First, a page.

Highlights » ParentCare » Vol. 39

Meeting seniors’ unique nutritional requirements

By Liz Foss (Seniors Helping Seniors)

Nutrition is a topic which comes up regularly with anyone who works with seniors, or even knows a senior. And that is just about everyone!

All of us can benefit from eating healthy, but seniors have unique dietary needs. While calorie needs may decline, nutritional requirements don’t. Foods containing high levels of vitamins and minerals are essential, in combination with lower levels of sodium, added sugar and saturated fats. The following list represents foods as recommended by the USDA to be a part of a senior’s diet:

  • Bright-colored vegetables such as carrots and broccoli.
  • Deep-colored fruit such as berries and peaches.
  • Whole enriched and fortified grains and cereals such as brown rice and 100 percent whole wheat bread.
  • Low- and non-fat dairy products such as yogurt and low-lactose milk.
  • Dry beans and nuts, fish, poultry, lean meat and eggs.
  • Liquid vegetable oils, soft spreads low in saturated and trans fats and spices to replace salt.
  • Fluids such as water and fat-free milk.

nutritionEating a balanced diet can be a challenge for a number of reasons. Depression, loss of appetite or physical illness are all reasons that seniors may stop eating properly. Arthritis may make it difficult to prepare meals, dentures may not fit properly, or standing for prolonged periods may be painful. Taste buds become less sensitive in some cases, meaning that people may start using more salt just when they should be using less, and their sugar intake may be higher than recommended because that craving hasn’t diminished.

The effects of not eating properly go beyond a few extra pounds. Cognitive function can be impacted by poor nutrition. Since many seniors take multiple medications, the interaction of medication and food is important to understand. Even knowing whether meds should be taken on a full or empty stomach can make a big difference as to their effectiveness.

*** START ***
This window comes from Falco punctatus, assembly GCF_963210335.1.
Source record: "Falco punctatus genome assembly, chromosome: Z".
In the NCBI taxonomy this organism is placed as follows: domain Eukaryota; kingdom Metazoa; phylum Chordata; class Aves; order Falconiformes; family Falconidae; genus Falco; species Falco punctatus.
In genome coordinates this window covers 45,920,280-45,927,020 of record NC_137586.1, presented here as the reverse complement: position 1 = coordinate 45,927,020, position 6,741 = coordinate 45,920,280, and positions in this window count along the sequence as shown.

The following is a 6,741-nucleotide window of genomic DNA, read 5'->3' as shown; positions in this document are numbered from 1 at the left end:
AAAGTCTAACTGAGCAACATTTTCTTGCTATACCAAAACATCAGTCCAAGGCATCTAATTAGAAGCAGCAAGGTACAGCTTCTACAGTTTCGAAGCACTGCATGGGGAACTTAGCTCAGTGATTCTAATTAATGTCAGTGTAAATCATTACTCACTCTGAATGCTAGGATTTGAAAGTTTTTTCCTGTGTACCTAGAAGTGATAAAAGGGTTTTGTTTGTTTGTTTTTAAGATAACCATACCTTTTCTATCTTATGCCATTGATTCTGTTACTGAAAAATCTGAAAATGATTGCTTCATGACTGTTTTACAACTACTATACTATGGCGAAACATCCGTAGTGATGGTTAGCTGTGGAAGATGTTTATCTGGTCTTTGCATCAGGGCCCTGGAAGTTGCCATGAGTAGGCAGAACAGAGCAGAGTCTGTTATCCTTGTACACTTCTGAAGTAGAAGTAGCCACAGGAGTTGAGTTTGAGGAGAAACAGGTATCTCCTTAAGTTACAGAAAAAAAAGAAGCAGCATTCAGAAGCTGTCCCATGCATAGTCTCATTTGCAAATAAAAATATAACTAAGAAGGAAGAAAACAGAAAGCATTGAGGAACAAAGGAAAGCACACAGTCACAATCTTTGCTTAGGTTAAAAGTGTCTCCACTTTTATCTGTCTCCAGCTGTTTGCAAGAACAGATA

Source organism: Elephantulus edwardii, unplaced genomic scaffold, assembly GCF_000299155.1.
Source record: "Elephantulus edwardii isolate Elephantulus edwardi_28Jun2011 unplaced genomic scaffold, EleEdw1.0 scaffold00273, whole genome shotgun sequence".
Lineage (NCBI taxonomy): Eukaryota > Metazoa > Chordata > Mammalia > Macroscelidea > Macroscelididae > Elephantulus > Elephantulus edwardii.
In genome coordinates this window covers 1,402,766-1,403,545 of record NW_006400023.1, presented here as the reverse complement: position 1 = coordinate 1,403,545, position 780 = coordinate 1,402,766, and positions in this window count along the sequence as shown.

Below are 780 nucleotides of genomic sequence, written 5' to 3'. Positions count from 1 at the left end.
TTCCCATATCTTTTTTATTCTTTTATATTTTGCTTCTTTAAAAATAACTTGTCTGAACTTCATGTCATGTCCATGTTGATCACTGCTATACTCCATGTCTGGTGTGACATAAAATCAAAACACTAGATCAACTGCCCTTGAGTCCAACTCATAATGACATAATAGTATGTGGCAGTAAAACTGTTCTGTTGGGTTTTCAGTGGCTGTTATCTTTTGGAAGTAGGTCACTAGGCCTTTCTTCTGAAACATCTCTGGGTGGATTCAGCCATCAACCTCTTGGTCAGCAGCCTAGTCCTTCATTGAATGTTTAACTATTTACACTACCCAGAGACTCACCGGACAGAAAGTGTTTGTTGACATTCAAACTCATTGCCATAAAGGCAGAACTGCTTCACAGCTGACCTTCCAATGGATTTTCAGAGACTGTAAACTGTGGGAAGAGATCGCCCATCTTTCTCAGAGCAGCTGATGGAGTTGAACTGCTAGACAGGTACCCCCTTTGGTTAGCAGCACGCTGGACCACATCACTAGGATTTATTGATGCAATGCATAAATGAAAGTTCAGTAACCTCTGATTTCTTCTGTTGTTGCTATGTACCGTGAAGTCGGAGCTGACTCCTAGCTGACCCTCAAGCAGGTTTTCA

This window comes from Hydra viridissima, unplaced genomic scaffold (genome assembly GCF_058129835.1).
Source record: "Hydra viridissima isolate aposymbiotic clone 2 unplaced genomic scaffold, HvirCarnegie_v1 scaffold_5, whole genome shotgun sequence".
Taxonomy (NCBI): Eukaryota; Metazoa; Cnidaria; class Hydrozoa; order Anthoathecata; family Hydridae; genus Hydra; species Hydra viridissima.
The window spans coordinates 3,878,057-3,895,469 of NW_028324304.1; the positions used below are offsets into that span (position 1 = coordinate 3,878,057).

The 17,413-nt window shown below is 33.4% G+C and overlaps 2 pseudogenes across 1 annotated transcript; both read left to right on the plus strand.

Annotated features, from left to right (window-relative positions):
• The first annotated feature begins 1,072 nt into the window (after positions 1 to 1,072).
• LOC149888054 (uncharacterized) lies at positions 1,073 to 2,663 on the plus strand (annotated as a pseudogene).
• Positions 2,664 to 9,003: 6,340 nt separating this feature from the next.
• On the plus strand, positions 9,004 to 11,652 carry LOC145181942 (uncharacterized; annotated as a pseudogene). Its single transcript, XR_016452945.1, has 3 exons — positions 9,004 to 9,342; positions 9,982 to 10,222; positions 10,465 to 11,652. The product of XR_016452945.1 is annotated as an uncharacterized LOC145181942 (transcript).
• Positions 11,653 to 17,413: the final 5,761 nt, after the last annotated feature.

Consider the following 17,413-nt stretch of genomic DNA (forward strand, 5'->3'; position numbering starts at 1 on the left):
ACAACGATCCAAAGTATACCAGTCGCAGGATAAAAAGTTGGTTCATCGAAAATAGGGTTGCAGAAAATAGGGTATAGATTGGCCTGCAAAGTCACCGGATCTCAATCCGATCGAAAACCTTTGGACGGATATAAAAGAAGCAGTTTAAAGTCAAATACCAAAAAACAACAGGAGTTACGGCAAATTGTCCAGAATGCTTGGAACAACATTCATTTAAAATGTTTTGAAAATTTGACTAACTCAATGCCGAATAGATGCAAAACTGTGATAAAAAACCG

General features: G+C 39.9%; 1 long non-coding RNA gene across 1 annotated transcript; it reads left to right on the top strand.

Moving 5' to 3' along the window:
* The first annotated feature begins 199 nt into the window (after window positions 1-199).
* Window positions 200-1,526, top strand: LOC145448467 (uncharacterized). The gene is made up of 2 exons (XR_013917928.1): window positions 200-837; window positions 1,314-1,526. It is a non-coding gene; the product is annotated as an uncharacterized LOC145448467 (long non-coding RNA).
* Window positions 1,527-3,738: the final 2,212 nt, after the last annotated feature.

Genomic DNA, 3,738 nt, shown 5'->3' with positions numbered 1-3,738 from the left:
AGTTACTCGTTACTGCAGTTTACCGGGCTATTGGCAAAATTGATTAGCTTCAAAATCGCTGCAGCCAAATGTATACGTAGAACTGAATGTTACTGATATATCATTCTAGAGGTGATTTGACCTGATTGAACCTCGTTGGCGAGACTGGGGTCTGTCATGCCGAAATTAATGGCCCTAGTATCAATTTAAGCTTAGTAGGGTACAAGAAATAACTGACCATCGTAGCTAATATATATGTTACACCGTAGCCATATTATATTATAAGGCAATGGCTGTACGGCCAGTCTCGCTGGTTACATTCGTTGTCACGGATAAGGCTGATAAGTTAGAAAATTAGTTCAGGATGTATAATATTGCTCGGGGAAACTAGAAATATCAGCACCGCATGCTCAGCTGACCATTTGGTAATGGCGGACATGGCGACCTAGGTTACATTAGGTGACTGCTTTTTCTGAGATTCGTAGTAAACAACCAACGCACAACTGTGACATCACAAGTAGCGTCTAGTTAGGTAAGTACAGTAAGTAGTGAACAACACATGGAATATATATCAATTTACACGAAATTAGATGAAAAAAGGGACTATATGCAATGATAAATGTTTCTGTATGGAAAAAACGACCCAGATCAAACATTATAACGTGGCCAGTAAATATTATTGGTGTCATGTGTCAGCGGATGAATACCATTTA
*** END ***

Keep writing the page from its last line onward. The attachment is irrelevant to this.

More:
If you can dine with an older parent for some of the mealtimes, you can at least make sure the eating space is comfortable and welcoming. Encouraging a routine that includes setting the table attractively and eating at a moderate pace could be helpful. Patience with a slow eater is essential. If you discover there are physical problems, such as difficulty swallowing, help your parent get a medical opinion.

Since mealtimes have such a social component to them, someone who finds themselves alone may struggle with maintaining a mealtime routine. If you can’t be there on a regular basis, many senior centers have a low-cost meal that is nutritious and offers socialization. Meals on Wheels is an option in many towns, as well. Some families use an online calendar to coordinate with other family member to ensure their loved one has company at mealtime.

Hiring someone to come in at mealtimes is another option. Helping your senior to receive adequate nutrition can have the additional benefits of socialization, prevention of cognitive decline and improved medication effectiveness.

For an excellent resource on nutrition for older adults, visit eldereats.com.

Liz Foss runs Seniors Helping Seniors, a non-medical in-home care agency. Having worked as an accountant for nonprofits for many years, Foss now has her own business, which hires active seniors to help people remain in their homes for as long as possible. Seniors Helping Seniors provides services in Worcester County. For more information, visit seniorshelpingseniors.com/worcesterarea, call (508) 885-6004 or email Foss at shs.foss@gmail.com.

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